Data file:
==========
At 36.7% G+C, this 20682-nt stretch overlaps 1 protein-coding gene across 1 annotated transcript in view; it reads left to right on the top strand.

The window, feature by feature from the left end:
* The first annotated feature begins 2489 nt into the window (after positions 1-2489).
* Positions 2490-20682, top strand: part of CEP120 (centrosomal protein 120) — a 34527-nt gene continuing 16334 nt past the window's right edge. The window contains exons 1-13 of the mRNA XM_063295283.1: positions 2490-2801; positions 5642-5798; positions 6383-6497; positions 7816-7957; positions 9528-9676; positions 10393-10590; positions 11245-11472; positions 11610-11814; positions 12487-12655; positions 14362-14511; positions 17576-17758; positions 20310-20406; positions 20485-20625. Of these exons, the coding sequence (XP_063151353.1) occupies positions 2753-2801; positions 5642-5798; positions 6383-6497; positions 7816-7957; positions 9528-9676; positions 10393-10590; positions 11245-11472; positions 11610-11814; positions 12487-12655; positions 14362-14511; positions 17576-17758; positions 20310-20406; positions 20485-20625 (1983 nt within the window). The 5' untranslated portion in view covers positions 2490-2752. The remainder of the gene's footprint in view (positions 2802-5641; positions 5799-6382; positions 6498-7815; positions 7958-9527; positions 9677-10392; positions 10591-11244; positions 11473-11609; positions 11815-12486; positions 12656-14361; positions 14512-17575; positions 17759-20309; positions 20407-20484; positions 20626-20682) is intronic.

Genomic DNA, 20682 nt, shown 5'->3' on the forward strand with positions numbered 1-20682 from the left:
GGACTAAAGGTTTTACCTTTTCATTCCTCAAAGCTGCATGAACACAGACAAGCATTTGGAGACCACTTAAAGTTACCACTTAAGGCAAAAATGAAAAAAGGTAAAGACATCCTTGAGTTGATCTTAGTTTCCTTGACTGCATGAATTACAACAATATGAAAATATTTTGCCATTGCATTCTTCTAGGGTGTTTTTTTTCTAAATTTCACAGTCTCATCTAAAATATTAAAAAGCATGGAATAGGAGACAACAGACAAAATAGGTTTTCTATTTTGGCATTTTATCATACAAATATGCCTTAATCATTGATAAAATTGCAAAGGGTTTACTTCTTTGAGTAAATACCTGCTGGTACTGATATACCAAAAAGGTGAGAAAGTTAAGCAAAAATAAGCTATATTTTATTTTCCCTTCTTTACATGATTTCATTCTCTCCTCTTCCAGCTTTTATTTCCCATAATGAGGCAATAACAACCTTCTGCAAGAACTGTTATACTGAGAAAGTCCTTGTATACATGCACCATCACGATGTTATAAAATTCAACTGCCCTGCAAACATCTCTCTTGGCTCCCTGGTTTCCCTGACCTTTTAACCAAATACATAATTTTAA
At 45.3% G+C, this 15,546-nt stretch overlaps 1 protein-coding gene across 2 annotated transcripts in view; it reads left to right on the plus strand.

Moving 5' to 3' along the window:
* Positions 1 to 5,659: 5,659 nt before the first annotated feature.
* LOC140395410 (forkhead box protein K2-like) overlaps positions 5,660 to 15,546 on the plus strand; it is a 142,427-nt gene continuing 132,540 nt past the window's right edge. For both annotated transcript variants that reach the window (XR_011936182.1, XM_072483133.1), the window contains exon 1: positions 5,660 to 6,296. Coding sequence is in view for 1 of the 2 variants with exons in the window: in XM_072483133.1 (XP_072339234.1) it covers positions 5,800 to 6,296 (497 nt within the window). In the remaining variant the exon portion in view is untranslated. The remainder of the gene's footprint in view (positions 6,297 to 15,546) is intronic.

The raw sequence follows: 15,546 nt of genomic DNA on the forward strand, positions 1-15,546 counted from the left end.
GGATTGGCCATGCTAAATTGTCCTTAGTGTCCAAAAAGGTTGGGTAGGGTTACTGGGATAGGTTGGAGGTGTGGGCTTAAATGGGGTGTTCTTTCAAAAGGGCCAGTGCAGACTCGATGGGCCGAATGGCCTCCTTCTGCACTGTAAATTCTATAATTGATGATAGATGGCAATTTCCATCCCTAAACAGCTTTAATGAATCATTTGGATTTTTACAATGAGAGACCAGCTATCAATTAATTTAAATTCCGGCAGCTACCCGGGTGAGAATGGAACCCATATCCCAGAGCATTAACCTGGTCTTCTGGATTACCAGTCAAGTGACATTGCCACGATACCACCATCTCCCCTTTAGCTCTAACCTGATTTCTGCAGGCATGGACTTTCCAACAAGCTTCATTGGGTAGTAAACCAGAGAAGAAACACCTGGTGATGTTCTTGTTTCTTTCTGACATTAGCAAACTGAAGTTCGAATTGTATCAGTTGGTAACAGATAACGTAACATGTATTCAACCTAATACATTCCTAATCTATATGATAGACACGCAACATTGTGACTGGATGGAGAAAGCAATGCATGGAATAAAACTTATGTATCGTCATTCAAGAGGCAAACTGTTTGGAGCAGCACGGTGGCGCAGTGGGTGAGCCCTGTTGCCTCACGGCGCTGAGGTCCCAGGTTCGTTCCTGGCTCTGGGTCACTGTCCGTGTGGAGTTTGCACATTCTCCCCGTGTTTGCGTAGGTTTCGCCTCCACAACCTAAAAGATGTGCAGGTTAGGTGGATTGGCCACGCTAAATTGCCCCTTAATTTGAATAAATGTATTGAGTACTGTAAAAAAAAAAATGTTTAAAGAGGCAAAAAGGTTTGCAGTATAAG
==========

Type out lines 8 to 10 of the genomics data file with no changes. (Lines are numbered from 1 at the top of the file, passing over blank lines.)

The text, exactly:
Moving 5' to 3' along the window:
* Positions 1 to 5,659: 5,659 nt before the first annotated feature.
* LOC140395410 (forkhead box protein K2-like) overlaps positions 5,660 to 15,546 on the plus strand; it is a 142,427-nt gene continuing 132,540 nt past the window's right edge. For both annotated transcript variants that reach the window (XR_011936182.1, XM_072483133.1), the window contains exon 1: positions 5,660 to 6,296. Coding sequence is in view for 1 of the 2 variants with exons in the window: in XM_072483133.1 (XP_072339234.1) it covers positions 5,800 to 6,296 (497 nt within the window). In the remaining variant the exon portion in view is untranslated. The remainder of the gene's footprint in view (positions 6,297 to 15,546) is intronic.